If you have a vague sense of dread when you hear the term “root canal,” you’re not alone. Let’s face it, getting a root canal is not quite as enjoyable as a normal hygiene appointment. But the process is not as scary as it sounds. More often than not, root canals reduce, rather than cause, pain.
So what exactly is a root canal and why might your dentist recommend one? We’ll answer that and other questions we receive about this common dental treatment.
Root canals are a common dental procedure to restore teeth to a healthy state. When a tooth is infected or irritated, root canals can save the day—and your teeth!
Teeth are more than what you see. Under the outer enamel, there are two more layers, called the dentin and pulp. Root canals target just that innermost part.
Inside your teeth are special cells and vessels that help your teeth develop, but once they’re fully formed, teeth can survive without them. Sometimes, this pulp area actually hurts more than it helps your teeth. That’s when your dentist will remove it with a root canal.
A tiny hole at the top of your tooth is all your dentist will need to clean out the inside of your tooth. After the root canal, the dentist will close up the hole with a crown or filling.
Unlike other options, root canals allow you to keep your natural tooth—always a win! 👏
There are a variety of different reasons your dentist might recommend a root canal treatment. You might need a root canal if:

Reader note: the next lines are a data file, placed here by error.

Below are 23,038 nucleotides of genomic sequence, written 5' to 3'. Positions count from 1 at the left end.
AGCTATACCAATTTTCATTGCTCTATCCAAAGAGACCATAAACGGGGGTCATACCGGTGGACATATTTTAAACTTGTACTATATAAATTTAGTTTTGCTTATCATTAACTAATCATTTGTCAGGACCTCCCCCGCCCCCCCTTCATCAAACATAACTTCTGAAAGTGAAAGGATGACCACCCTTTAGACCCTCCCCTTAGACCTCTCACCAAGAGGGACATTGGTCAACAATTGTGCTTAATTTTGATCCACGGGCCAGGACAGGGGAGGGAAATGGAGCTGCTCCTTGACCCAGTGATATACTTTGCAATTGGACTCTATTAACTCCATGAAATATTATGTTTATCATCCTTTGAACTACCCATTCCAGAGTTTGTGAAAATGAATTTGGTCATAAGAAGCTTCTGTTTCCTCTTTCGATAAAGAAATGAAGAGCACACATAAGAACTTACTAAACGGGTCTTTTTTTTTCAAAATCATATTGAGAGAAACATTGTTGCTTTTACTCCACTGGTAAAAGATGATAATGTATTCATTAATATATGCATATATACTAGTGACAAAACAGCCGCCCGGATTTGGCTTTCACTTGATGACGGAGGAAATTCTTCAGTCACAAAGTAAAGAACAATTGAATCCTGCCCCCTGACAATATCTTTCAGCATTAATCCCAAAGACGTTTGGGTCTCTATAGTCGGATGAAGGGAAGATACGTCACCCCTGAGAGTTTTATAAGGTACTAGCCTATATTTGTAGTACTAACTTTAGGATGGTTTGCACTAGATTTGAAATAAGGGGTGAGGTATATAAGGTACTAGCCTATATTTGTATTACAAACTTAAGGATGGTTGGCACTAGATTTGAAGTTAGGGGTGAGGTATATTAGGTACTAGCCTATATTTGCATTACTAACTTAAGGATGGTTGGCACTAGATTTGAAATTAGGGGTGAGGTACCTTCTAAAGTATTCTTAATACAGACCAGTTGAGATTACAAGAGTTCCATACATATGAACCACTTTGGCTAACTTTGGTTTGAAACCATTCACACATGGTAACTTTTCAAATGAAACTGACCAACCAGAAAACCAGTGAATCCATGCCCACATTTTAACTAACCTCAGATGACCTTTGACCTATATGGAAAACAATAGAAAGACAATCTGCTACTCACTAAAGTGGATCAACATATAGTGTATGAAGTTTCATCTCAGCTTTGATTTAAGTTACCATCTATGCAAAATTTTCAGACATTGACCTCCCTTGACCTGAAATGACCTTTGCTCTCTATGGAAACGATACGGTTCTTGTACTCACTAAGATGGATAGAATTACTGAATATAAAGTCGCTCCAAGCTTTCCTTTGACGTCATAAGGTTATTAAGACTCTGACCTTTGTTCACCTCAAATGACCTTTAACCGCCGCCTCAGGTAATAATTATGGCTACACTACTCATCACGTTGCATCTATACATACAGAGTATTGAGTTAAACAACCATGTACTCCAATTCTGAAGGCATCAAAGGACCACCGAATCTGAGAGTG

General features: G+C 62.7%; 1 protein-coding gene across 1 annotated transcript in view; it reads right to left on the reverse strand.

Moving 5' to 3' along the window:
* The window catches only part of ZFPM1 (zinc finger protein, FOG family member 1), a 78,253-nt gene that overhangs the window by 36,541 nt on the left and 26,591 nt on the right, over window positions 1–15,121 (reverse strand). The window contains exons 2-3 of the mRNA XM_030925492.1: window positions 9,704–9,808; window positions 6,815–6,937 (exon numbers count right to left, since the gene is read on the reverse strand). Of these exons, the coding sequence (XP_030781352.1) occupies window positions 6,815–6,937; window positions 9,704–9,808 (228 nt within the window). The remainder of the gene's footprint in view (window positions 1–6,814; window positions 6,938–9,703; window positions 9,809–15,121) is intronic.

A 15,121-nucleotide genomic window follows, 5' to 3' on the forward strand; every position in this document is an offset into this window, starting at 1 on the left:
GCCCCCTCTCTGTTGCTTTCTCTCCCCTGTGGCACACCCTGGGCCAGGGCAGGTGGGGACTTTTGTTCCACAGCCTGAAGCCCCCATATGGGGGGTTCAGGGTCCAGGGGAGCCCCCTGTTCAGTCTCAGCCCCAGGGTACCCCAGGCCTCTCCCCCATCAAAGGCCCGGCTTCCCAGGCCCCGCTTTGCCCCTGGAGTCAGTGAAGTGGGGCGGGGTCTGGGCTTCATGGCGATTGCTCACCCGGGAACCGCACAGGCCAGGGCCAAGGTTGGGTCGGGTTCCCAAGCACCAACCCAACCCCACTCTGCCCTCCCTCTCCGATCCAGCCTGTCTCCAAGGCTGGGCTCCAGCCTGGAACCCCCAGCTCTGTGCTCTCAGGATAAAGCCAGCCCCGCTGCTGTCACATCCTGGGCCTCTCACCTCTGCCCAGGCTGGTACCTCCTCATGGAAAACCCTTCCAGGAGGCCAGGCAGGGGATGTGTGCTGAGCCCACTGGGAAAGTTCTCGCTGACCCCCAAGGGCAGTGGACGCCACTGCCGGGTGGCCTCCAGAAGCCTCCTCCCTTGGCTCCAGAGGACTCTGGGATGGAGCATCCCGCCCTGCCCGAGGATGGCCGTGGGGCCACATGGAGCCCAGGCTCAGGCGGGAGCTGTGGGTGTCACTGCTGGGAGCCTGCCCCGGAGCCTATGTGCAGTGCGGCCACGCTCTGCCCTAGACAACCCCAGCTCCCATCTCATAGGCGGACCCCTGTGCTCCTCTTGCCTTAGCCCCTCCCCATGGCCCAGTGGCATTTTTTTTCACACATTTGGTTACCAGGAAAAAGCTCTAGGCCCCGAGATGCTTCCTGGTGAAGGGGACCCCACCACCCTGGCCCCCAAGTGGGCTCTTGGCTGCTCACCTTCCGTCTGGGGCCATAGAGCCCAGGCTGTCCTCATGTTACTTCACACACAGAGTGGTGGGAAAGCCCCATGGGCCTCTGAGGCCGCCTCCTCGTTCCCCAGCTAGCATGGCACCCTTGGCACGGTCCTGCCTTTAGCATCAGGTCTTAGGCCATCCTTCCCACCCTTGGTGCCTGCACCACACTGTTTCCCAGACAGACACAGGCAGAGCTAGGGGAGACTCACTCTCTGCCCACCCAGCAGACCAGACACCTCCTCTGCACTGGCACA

Without the input of your dentist, it’s difficult to tell whether your symptoms point to an infection requiring a root canal or something else. Be sure to speak up if you notice any discomfort, pain, or unusual symptoms in your teeth and gums.
How to Prevent a Root Canal:
Not every patient will need a root canal. Sometimes, a root canal is your best option for a natural, healthy smile. There are some preventative things you can do, though, to lessen your chances of needing one.
Before your root canal appointment, your dentist might prescribe an antibiotic or anti-inflammatory medicine. This just reduces swelling and addresses any infection. You’ll also want to avoid smoking before and after the procedure as this can interfere with healing.
Depending on your tooth, your appointment should only take an hour or less. The dentist will use a local numbing medicine so you don’t feel a thing.
Next, the dentist will drill a tiny hole at the crown of the tooth and use a very small tool to clear out each canal of the tooth. After the canals are cleaned and shaped, the dentist will fill the space with a rubber-like material called gutta-percha, and close up the hole with a temporary filling or crown.
Some sensitivity in the first few days is normal, but patients usually feel better than they did before the appointment! If you do have any discomfort, you can use over-the-counter pain medications.
Be sure to let your dentist know as soon as possible if you’re in pain after your appointment, as this isn’t typical.
Root canals get a bad rap, but they shouldn’t! They’re a common and effective way to keep your mouth healthy. Of course, preventing a root canal altogether with great hygiene habits is an even better option.
Concerned about your dental symptoms? Have additional questions about root canals? Let us know. Our friendly dentists would be happy to walk you through all your options and help you make a great choice.
Whether you’re new to the Williamsburg area, or new to the Norge Dental family… we welcome you to a new dental experience. We are so thankful you are here.call (757) 564-0804